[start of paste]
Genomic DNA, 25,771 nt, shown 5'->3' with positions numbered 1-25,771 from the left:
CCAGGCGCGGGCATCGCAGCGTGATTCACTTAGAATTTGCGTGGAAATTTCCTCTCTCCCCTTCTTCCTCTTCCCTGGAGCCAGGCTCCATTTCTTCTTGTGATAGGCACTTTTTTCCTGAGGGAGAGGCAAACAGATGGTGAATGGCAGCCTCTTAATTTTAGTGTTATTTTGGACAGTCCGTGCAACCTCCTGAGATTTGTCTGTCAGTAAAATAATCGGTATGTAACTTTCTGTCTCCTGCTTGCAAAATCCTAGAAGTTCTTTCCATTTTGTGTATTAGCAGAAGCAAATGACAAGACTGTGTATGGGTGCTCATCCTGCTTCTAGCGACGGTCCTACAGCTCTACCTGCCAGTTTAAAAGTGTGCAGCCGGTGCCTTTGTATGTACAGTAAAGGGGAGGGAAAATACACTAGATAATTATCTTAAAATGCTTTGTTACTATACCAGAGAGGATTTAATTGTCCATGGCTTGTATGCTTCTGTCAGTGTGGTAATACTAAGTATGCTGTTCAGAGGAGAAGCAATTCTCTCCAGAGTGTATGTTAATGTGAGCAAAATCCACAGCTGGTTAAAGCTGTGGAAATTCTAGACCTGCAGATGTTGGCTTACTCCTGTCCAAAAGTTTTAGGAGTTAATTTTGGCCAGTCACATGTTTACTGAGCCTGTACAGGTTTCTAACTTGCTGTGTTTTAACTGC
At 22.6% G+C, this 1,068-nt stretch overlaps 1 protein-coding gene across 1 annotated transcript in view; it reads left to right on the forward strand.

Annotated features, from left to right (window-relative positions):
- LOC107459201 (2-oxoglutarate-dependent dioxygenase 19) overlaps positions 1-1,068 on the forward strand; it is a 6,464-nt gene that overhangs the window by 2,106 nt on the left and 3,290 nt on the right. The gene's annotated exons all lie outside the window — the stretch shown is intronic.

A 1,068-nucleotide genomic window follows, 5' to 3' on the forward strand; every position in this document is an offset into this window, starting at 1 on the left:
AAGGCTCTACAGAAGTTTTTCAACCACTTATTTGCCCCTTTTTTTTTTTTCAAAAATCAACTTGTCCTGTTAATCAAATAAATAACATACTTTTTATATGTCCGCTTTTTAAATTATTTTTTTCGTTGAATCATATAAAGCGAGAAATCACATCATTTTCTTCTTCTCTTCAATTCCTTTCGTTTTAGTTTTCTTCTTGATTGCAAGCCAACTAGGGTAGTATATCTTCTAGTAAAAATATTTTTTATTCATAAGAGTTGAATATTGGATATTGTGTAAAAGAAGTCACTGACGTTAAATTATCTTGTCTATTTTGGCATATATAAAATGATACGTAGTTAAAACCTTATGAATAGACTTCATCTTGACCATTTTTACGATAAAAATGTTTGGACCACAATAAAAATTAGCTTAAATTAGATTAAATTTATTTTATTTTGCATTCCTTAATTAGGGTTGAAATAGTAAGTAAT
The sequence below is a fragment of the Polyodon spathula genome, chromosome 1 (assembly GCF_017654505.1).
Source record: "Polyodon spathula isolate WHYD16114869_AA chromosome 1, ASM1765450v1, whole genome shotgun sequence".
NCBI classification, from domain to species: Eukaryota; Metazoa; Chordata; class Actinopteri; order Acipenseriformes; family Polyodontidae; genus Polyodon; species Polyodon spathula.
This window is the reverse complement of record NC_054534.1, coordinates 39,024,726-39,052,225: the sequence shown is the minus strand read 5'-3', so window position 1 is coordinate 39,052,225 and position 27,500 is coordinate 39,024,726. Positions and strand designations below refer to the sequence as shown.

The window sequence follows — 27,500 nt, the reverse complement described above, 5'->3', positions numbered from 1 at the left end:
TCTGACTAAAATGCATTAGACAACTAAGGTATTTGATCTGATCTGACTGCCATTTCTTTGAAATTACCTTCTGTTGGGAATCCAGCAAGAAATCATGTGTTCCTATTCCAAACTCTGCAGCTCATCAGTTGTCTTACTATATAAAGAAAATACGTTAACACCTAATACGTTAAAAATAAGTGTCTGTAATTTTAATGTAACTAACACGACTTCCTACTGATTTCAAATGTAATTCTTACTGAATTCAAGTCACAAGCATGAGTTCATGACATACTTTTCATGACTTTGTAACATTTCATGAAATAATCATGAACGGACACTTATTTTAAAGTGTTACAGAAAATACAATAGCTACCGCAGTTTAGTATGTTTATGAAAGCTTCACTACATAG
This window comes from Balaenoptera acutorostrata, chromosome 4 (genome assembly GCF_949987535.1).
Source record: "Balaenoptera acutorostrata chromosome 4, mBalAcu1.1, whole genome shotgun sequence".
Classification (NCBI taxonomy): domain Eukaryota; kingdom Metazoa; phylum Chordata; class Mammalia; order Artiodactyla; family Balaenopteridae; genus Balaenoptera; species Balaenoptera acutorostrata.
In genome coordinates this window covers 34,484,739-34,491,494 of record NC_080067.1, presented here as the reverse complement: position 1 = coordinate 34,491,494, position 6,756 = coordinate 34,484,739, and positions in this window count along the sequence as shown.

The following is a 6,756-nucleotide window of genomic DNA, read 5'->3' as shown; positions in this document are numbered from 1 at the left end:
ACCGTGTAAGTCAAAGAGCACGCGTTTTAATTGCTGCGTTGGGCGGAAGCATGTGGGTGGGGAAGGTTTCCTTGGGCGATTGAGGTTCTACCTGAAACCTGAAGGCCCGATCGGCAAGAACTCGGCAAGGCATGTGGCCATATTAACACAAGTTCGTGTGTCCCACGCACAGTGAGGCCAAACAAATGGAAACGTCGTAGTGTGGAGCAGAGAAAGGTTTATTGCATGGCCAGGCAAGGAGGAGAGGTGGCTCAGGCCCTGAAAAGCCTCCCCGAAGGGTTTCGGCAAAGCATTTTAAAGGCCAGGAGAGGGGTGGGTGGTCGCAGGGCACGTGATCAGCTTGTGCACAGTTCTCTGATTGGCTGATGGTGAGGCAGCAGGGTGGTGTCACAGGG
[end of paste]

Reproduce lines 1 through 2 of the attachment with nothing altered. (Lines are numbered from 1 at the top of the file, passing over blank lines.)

Genomic DNA, 25,771 nt, shown 5'->3' with positions numbered 1-25,771 from the left:
CCAGGCGCGGGCATCGCAGCGTGATTCACTTAGAATTTGCGTGGAAATTTCCTCTCTCCCCTTCTTCCTCTTCCCTGGAGCCAGGCTCCATTTCTTCTTGTGATAGGCACTTTTTTCCTGAGGGAGAGGCAAACAGATGGTGAATGGCAGCCTCTTAATTTTAGTGTTATTTTGGACAGTCCGTGCAACCTCCTGAGATTTGTCTGTCAGTAAAATAATCGGTATGTAACTTTCTGTCTCCTGCTTGCAAAATCCTAGAAGTTCTTTCCATTTTGTGTATTAGCAGAAGCAAATGACAAGACTGTGTATGGGTGCTCATCCTGCTTCTAGCGACGGTCCTACAGCTCTACCTGCCAGTTTAAAAGTGTGCAGCCGGTGCCTTTGTATGTACAGTAAAGGGGAGGGAAAATACACTAGATAATTATCTTAAAATGCTTTGTTACTATACCAGAGAGGATTTAATTGTCCATGGCTTGTATGCTTCTGTCAGTGTGGTAATACTAAGTATGCTGTTCAGAGGAGAAGCAATTCTCTCCAGAGTGTATGTTAATGTGAGCAAAATCCACAGCTGGTTAAAGCTGTGGAAATTCTAGACCTGCAGATGTTGGCTTACTCCTGTCCAAAAGTTTTAGGAGTTAATTTTGGCCAGTCACATGTTTACTGAGCCTGTACAGGTTTCTAACTTGCTGTGTTTTAACTGC